You can assess student understanding of topics addressed in this Investigation by grading their responses to the Stop and Think questions. Additional assessments include having students present their thoughts and impressions from the reading assignments to their classmates.

State and National Science Teaching Standards

Applicable California Science Teaching Standards

Earth Science - Energy in the Earth System

California Geology

  • 9.3. Students know the importance of water to society, the origins of California 's fresh water, and the relationship between supply and need.

Investigation and Experimentation Standards

a. Select and use appropriate tools and technology (such as computer-linked probes, spreadsheets, and graphing calculators) to perform tests, collect data, analyze relationships, and display data.

g. Recognize the usefulness and limitations of models and theories as scientific representations of reality.

m. Investigate a science-based societal issue by researching the literature, analyzing data, and communicating the findings. Examples of issues include irradiation of food, cloning of animals by somatic cell nuclear transfer, choice of energy sources, and land and water use decisions in California

Applicable Massachusetts Science and Technology Standards (PDF - 1.3 Mb)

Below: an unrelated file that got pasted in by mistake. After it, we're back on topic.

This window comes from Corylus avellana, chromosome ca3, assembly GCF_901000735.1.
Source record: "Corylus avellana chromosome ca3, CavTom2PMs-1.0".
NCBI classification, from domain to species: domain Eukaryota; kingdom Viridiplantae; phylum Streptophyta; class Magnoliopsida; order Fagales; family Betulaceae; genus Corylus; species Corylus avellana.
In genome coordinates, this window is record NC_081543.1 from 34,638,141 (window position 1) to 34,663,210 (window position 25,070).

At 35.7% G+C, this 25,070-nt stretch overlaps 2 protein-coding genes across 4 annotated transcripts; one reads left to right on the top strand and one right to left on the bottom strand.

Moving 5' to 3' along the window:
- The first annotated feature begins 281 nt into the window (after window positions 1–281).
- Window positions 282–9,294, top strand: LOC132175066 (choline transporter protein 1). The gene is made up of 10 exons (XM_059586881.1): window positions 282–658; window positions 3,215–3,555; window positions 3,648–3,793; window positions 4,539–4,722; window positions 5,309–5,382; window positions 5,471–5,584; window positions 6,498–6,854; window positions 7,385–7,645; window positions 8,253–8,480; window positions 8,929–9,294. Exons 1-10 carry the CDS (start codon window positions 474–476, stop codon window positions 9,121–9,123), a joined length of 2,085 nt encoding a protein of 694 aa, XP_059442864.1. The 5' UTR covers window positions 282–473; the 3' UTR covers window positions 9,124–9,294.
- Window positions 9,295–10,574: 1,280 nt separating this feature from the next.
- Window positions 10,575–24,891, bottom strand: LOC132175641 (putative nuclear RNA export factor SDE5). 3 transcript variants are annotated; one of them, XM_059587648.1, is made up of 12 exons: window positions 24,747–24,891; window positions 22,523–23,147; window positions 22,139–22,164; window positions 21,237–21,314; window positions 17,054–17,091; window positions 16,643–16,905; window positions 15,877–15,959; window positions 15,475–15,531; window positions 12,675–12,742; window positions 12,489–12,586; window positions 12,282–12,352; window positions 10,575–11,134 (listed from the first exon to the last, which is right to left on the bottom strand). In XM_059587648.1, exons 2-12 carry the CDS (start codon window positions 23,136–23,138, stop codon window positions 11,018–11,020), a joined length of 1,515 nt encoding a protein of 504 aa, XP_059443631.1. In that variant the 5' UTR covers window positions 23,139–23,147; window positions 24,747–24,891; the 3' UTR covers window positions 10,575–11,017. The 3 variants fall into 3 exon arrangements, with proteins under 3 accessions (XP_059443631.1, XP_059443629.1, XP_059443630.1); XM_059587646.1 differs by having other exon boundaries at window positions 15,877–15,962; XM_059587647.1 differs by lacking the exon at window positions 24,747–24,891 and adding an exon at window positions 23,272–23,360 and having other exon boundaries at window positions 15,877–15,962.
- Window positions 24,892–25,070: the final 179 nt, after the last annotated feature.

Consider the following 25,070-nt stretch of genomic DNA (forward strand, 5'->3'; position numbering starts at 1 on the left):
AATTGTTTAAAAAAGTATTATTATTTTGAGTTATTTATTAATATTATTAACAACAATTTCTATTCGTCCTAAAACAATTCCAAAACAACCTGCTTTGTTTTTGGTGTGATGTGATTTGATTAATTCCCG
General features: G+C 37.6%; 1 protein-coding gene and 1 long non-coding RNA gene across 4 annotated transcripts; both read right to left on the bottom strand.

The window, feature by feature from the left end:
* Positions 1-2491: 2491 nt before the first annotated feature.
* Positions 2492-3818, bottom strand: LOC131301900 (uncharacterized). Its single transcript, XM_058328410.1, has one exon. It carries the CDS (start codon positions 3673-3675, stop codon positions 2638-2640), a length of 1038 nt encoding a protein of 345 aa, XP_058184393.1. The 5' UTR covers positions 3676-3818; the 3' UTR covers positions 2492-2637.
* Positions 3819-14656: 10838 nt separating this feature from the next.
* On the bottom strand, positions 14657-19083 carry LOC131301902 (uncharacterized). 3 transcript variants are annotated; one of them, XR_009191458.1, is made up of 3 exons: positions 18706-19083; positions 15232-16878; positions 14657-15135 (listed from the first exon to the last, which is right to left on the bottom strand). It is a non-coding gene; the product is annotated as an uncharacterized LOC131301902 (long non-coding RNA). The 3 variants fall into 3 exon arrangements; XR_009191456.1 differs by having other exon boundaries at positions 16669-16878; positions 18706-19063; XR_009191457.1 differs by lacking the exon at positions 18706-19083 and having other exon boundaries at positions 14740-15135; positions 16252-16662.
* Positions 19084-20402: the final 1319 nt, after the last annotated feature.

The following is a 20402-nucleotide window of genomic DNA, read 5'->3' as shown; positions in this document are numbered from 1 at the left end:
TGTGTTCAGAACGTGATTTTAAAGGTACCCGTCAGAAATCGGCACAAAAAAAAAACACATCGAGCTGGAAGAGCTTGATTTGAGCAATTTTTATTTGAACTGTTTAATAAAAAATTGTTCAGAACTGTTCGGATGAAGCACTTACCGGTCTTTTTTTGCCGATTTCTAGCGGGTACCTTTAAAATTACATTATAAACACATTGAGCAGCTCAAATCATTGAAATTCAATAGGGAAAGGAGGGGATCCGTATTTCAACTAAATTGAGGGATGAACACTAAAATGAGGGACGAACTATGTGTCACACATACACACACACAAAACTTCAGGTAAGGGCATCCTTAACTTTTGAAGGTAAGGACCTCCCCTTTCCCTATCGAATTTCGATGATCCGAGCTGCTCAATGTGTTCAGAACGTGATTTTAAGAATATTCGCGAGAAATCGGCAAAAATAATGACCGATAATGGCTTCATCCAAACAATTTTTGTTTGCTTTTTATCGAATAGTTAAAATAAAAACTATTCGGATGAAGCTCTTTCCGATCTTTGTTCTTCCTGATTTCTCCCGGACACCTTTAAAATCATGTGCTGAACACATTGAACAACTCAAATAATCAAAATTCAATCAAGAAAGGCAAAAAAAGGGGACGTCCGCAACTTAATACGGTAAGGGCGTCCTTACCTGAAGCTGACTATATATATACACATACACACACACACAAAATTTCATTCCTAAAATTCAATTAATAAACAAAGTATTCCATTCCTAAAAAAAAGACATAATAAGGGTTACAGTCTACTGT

Earth and Space Science - Earth Processes and Cycles

  • 1.8 Ground-based observations, satellite data, and computer models are used to demonstrate interconnected Earth systems.

Applicable New York Core Curricula

Physical Setting/Earth Science (PDF - 135 Kb)

STANDARD 4 - Students will understand and apply scientific concepts, principles, and theories pertaining to the physical setting and living environment and recognize the historical development of ideas in science.

  • Key Idea 2. Many of the phenomena that we observe on Earth involve interactions among components of air, water, and land.
    • 2.1g Weather variables can be represented in a variety of formats including radar and satellite images, weather maps (including station models, isobars, and fronts), atmospheric cross-sections, and computer models..

STANDARD 6 — Interconnectedness: Common Themes. Students will understand the relationships and common themes that connect mathematics, science, and technology and apply the themes to these and other areas of learning.